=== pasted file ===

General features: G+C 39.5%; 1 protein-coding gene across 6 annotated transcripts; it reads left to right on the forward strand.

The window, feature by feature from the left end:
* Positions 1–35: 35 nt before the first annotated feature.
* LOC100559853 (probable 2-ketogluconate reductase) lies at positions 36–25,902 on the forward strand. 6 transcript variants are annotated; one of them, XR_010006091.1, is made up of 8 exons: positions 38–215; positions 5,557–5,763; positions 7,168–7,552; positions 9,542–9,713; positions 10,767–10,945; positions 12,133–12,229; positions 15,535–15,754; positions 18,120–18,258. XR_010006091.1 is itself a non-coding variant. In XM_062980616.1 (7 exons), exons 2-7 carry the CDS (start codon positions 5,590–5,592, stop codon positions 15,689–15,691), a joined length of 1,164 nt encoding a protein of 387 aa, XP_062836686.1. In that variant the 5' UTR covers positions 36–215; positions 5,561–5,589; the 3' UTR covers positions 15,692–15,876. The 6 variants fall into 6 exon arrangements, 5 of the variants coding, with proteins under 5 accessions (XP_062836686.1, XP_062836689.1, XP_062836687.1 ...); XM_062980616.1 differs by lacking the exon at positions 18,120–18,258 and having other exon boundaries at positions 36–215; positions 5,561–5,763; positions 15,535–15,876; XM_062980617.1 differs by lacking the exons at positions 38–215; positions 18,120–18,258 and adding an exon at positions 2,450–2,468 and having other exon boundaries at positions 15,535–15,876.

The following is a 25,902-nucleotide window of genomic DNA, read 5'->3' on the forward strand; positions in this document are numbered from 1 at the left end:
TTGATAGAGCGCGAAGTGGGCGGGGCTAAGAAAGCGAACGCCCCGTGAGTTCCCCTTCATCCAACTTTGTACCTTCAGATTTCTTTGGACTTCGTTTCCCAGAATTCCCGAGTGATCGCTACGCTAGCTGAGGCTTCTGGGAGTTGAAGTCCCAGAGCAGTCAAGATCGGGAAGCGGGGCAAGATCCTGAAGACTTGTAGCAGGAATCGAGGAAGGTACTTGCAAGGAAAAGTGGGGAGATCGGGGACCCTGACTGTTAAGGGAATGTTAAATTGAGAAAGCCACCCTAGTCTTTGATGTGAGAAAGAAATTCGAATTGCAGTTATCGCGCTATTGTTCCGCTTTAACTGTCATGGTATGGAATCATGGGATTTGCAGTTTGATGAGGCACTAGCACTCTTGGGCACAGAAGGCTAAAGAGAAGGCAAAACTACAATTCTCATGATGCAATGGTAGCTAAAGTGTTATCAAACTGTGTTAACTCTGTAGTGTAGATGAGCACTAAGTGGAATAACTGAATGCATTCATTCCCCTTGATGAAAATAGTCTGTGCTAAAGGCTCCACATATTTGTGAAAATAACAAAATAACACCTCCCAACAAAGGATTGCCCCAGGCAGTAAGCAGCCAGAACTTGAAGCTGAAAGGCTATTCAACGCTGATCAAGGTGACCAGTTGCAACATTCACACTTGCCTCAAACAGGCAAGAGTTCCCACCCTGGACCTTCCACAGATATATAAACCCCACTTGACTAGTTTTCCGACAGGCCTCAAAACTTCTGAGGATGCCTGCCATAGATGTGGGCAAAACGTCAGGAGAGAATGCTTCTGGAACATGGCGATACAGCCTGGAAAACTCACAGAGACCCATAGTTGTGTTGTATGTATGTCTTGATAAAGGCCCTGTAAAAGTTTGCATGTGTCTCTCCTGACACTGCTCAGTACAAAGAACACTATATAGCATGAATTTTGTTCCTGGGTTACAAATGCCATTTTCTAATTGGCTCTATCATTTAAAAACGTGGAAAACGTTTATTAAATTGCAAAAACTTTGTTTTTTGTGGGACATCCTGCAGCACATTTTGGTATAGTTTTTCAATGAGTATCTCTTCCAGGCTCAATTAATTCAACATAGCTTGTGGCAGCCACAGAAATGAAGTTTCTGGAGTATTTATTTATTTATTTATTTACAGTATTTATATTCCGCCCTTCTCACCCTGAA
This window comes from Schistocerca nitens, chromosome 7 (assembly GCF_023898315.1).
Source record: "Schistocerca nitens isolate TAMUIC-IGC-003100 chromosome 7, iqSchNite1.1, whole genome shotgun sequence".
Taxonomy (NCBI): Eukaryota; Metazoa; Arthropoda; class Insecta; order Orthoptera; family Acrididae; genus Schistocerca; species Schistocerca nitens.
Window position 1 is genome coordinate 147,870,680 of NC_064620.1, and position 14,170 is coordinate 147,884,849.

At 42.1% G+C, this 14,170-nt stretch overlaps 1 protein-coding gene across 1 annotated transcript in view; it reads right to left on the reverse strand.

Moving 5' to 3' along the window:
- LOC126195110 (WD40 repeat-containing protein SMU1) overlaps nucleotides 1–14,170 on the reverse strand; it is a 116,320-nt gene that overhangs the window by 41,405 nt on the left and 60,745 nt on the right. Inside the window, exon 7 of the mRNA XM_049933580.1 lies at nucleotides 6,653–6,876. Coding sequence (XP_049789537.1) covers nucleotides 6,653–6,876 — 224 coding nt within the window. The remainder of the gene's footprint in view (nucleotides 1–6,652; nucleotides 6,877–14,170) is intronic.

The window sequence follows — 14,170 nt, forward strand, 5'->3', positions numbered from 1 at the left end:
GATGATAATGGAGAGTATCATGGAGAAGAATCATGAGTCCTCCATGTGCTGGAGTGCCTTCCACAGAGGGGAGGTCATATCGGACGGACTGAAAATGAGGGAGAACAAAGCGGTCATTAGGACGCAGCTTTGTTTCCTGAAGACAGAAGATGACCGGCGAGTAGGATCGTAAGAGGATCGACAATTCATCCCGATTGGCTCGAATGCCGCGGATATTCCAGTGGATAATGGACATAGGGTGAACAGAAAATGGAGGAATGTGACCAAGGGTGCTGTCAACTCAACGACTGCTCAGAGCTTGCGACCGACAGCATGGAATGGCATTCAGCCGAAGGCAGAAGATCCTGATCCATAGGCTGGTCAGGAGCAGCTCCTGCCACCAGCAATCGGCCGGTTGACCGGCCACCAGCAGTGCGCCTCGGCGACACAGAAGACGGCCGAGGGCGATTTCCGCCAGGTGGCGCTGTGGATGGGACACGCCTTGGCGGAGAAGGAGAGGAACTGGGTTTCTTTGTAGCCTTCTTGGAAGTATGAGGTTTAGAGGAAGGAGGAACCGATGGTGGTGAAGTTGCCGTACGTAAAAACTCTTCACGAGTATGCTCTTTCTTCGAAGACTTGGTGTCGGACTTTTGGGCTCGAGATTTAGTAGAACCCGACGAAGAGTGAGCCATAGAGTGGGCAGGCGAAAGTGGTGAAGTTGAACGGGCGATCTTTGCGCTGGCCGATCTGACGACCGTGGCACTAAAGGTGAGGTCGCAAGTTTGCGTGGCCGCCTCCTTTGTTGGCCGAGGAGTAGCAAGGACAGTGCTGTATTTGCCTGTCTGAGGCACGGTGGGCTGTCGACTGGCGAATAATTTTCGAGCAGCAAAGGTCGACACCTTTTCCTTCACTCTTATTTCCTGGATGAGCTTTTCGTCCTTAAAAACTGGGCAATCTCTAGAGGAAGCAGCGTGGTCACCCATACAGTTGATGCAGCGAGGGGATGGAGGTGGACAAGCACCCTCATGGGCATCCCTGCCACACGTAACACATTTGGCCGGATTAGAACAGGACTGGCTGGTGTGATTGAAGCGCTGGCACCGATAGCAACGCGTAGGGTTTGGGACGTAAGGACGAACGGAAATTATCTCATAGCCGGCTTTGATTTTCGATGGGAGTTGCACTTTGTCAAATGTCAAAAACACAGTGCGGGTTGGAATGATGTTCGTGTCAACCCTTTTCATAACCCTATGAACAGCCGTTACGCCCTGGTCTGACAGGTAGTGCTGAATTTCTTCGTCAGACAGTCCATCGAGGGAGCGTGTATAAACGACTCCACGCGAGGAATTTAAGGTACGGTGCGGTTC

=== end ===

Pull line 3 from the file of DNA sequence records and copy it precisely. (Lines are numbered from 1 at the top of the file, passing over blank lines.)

* Positions 1–35: 35 nt before the first annotated feature.